Case Study 2: Social Science Department Administrative Assistants


Rather than IT professionals, this case study focused on a different group of administrative assistants with a larger sample size.

Instead of two weeks, this case study took place over three and involved 30 hours of activity rather than 20.

Additionally, participants had face to face meetings twice each week, and completed all other work via mobile device (no desktop access this time).

The extended time period, more flexible planning, and more frequent face-to-face meetings were intended to provide additional support for participants given this case study would only use mobile devices.

Additionally, the participants were selected due to their lack of IT experience to gauge the experience of the “common” mobile learning user who did not work with mobile devices in a professional capacity.

Like the first case study, this study also focused on collaborative learning and project creation via mobile device.


As this study was different from the initial study with IT professionals, there were additional data points that gave researchers plenty to discuss regarding mobile learning and its benefits and limitations. Here’s a summary of those findings:

  • Despite the freedom to work with the mobile device for learning and collaboration, many participants expressed they had difficulty finding the time to complete assignments and participate in the learning experience due to the demands of their other responsibilities not related to the study. There was a decided gap between what participants expected they would do versus what they were actually able to complete.
  • Participants in this study made far more use of the learning diary app than any other app, and recorded more information relevant to assignments in it than participants in the other study. Recording ideas and drafting potential responses/projects via mobile were the two most common types of entries.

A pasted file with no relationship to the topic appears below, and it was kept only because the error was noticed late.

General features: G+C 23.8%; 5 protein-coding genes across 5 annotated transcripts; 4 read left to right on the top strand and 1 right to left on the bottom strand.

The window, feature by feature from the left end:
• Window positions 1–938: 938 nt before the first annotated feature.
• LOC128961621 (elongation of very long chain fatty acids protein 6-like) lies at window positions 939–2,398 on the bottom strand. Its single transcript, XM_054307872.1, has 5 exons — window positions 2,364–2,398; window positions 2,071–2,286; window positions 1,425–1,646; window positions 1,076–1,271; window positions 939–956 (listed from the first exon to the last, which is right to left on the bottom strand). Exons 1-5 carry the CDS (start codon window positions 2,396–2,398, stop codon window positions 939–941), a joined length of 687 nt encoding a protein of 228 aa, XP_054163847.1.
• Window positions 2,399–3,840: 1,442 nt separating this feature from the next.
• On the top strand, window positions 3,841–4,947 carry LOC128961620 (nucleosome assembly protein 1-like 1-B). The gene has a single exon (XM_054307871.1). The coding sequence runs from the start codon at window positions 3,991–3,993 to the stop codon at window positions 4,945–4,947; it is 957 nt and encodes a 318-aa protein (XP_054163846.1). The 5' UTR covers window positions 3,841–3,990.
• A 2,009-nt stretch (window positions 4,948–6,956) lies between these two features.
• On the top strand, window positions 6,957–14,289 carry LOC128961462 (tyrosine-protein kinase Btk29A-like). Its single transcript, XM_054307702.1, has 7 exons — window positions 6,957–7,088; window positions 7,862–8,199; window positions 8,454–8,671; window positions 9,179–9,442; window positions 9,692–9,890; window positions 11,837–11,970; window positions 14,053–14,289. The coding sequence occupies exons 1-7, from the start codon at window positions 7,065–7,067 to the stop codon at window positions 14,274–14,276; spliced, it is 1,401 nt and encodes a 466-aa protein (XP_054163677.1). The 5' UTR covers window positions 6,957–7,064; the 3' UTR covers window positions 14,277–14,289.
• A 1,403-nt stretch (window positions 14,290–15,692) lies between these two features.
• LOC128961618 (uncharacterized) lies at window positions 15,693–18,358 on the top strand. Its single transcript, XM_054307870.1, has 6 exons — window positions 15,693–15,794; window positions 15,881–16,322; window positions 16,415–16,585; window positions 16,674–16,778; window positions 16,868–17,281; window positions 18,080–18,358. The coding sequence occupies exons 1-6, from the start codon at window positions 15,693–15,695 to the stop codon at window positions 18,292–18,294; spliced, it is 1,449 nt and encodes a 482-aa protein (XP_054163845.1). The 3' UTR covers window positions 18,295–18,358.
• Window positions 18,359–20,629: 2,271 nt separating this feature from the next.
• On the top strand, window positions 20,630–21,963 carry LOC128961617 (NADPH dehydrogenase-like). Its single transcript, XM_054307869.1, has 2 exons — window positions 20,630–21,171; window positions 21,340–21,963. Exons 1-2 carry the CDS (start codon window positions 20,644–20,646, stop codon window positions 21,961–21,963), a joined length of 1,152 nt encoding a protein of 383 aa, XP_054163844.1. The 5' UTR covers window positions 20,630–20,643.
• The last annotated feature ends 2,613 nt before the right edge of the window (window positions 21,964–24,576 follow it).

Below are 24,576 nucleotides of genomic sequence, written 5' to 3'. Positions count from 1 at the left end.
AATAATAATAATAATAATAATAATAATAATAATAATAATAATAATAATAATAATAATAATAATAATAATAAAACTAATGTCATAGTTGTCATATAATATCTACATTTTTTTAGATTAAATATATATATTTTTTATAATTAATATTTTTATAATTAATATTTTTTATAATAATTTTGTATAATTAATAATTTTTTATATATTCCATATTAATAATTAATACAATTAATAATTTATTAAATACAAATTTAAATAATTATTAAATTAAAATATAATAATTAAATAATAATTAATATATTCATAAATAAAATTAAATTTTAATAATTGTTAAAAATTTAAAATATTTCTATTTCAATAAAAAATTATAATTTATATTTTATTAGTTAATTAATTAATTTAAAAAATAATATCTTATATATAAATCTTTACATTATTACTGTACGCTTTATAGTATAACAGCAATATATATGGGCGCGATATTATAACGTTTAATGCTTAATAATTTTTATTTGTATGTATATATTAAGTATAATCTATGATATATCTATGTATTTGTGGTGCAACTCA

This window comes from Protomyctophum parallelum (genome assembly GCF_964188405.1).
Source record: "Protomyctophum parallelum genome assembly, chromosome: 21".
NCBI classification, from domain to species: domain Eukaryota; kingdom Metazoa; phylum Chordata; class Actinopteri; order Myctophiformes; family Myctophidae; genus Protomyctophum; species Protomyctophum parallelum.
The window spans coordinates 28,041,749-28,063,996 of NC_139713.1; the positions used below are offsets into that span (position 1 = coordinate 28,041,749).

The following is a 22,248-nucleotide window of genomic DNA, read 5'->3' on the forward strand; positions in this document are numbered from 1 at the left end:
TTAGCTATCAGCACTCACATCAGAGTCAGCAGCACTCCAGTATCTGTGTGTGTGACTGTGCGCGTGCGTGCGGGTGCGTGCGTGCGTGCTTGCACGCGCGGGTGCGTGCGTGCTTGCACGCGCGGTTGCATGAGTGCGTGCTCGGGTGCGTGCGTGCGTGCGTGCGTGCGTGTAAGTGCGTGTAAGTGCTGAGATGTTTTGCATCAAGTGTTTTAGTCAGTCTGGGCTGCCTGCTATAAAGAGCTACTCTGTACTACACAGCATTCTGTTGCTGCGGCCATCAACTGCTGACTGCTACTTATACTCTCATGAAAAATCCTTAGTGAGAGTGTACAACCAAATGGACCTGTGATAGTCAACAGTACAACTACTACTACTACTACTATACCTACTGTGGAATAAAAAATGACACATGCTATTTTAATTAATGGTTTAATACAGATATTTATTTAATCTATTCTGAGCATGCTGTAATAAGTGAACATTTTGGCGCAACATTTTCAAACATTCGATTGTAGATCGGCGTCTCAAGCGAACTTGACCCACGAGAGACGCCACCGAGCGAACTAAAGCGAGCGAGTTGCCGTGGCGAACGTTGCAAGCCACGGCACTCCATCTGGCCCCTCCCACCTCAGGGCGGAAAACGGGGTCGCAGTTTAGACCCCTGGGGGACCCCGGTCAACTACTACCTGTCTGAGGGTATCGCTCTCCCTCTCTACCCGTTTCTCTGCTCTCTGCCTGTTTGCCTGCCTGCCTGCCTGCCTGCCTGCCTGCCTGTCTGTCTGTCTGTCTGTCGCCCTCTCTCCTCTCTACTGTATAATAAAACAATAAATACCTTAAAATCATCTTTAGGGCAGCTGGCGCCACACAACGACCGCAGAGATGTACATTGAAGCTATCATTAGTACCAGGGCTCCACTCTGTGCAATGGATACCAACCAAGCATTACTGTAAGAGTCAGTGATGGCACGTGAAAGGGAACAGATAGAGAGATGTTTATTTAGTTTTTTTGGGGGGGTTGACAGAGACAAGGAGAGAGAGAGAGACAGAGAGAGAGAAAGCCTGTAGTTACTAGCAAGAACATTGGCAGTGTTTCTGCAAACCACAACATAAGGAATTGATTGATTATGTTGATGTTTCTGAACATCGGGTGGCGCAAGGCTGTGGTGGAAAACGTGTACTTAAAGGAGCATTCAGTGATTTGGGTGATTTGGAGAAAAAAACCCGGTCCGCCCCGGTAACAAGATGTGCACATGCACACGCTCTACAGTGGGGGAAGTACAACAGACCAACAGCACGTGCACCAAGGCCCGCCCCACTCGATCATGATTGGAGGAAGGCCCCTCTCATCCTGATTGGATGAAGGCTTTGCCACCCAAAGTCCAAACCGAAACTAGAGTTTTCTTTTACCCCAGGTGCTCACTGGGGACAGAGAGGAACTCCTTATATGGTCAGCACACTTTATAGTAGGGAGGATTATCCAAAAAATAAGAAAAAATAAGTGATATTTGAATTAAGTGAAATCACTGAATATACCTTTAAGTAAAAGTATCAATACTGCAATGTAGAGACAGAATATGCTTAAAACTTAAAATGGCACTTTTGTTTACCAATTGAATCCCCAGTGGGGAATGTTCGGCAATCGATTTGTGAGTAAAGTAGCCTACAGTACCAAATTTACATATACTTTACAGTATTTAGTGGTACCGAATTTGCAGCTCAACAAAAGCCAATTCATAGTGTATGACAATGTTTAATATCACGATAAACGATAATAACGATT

• Many participants eschewed text-based chat for voice chat as the consensus was that discussions via voice were easier for everyone to conceptualize and execute. Participants complained that text based discussions were too slow and required extended waiting for reading and writing responses.

Bottom Line: What Do These Case Studies Teach Us?

The consensus from both case studies was that mobile learning provides superior options and convenience for employee training, though some may still need to work on their time management when using mobile learning.

Additionally, mobile learning was preferred from a cost effectiveness standpoint as there was no need to pay employees for transport costs or hours worked during mobile training.

Most employees preferred to use “dead time” to complete these assignments while on the clock, or multi-task to complete training so it did not cut into their unpaid personal time.

Most important of all though, all participants in both case studies agreed that training was far more memorable and effective when they were participating via mobile on collaborative learning experiences rather than in a traditional classroom setting.

The research clearly indicates there are multiple advantages and benefits for employers, employees, and the level of service/productivity an organization can attain via implementation of mobile learning.

The time to get onboard is now, and your people and your budget will thank you for it.